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On Saturday, December 18th, 2010, I attended the enjoyable concert at the Kaye Playhouse, conducted by Orlando Alonso and sponsored by the Cuban Cultural Center of New York. The highlight of the program was the first work played, a magnificent, sensuous performance of Mozart's gorgeous, thrilling Piano Concerto in A Major, K. 488, played by outstanding soloist, Orlay Alonso but excellently complemented at every turn by the orchestra in superb form. This was followed by an effective account of Robert Schumann's Fantasie for Violin and Orchestra, with the fine violinist, Heesun Shin, while the concert concluded with an agreeable reading of Chopin's lesser Concerto for Piano and Orchestra in F Minor, with skilled soloist Juana Zayas at the piano.
Ossia Symphony OrchestraDecember 18, 2010Kaye Playhouse695 Park Avenue #5New York, NY 10065212-772-4448
Sweeping onto the serviceable if petite stage of the St. Luke’s Theatre (West 308 W. 46th Street), lovely Richard Skipper, with Channing's signature platinum hairdo, wide crimson smile and glittering deep-red, sparkly dress greets the audience with the quavering vibrato of the fabulous Ms. Channing. On each of her fingers is a sizable bauble the size of golfballs, which she flings, one at a time, as she belts out, “Diamonds are a Girl’s Best Friend.” Regrettably, we sat too far back to reap any of the diamonds from the throws.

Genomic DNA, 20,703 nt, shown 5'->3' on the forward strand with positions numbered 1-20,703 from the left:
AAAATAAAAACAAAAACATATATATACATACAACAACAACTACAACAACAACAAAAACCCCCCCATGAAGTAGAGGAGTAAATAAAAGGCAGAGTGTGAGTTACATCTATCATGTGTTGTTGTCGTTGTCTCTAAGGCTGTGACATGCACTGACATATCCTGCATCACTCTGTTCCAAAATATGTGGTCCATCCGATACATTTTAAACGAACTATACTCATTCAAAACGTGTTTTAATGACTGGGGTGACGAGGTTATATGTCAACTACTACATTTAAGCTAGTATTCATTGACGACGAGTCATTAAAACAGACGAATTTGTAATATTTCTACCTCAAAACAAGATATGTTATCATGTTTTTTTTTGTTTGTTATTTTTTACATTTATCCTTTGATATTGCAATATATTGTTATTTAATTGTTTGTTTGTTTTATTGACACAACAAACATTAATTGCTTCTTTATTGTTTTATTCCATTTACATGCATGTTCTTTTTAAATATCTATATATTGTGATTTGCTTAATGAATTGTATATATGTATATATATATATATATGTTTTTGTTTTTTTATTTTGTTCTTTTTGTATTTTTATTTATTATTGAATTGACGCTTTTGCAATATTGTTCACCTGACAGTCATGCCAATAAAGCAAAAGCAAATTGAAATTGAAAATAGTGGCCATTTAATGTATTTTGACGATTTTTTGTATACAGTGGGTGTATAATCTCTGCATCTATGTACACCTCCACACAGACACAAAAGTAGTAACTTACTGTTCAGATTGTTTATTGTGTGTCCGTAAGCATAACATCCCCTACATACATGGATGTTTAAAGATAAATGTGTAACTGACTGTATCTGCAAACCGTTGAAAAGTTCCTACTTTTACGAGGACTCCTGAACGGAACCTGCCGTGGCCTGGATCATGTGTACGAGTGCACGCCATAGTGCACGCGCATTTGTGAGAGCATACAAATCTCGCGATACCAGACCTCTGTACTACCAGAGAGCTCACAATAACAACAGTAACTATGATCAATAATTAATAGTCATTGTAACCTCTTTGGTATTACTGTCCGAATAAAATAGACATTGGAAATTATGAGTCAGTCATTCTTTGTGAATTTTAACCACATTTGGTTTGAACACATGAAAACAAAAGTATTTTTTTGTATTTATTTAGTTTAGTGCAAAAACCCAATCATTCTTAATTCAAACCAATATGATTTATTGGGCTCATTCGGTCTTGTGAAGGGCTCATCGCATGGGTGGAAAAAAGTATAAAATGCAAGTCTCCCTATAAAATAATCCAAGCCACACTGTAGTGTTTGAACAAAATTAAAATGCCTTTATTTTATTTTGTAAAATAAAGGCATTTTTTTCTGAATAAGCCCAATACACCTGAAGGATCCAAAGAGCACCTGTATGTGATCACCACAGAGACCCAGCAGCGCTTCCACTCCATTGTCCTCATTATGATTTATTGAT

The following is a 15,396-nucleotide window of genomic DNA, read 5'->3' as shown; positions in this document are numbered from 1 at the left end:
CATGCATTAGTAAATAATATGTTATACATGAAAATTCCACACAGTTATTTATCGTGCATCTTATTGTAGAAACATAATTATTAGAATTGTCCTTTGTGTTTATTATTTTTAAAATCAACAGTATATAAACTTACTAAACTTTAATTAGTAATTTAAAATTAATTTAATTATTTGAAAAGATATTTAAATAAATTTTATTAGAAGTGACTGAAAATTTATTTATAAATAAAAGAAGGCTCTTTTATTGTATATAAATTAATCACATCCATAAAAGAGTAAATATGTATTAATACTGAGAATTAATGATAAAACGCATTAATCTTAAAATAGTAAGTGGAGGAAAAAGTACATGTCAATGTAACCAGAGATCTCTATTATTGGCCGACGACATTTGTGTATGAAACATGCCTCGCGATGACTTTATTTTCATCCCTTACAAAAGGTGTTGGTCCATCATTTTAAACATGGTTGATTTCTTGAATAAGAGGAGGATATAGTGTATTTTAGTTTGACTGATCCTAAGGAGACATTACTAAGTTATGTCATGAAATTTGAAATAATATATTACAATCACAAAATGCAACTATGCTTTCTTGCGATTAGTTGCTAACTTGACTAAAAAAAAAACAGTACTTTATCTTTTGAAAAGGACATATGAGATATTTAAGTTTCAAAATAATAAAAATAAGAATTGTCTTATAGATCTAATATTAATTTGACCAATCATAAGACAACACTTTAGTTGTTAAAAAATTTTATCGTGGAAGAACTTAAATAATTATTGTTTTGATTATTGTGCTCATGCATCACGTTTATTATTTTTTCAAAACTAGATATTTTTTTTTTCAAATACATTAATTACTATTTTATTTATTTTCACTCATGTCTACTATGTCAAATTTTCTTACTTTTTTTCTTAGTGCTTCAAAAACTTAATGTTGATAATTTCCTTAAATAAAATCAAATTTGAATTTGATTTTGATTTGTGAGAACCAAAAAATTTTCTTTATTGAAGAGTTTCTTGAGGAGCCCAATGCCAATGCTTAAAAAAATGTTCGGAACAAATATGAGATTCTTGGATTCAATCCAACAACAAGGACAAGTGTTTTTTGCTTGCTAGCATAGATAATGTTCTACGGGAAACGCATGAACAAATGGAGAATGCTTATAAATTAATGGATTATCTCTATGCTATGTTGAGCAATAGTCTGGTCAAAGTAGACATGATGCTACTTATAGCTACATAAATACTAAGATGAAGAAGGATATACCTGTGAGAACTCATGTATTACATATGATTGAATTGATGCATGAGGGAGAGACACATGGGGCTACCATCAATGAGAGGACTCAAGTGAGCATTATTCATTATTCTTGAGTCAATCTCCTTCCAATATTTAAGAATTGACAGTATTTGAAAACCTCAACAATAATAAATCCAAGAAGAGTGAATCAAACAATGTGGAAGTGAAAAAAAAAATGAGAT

After a lifetime of friendship with the original -- and 18 of them performing this enormously sweet and pleasing tribute impersonation -- Skipper has the tropes down pretty accurately.
In a 90-minute performance that includes all the beloved classics from Gentlemen Prefer Blondes and Hello Dolly, as well as other movies and plays not as well-remembered but whose songs linger rhapsodically in the collective unconscious, Skipper/Channing provided a full-throated, boffo evening without intermission -- beginning December 22, 2010, with an opening on January 12, 2011.
Cheery beyond measure (as is the original), comic above expectations (ditto), Skipper handles the imperfect and often nutty tourist and resident attendees’ questions/comments with aplomb and unfailing charm. In the audience were some famed TV and radio and stage personalities, all of whom were graciously and kindly introduced to the crowd.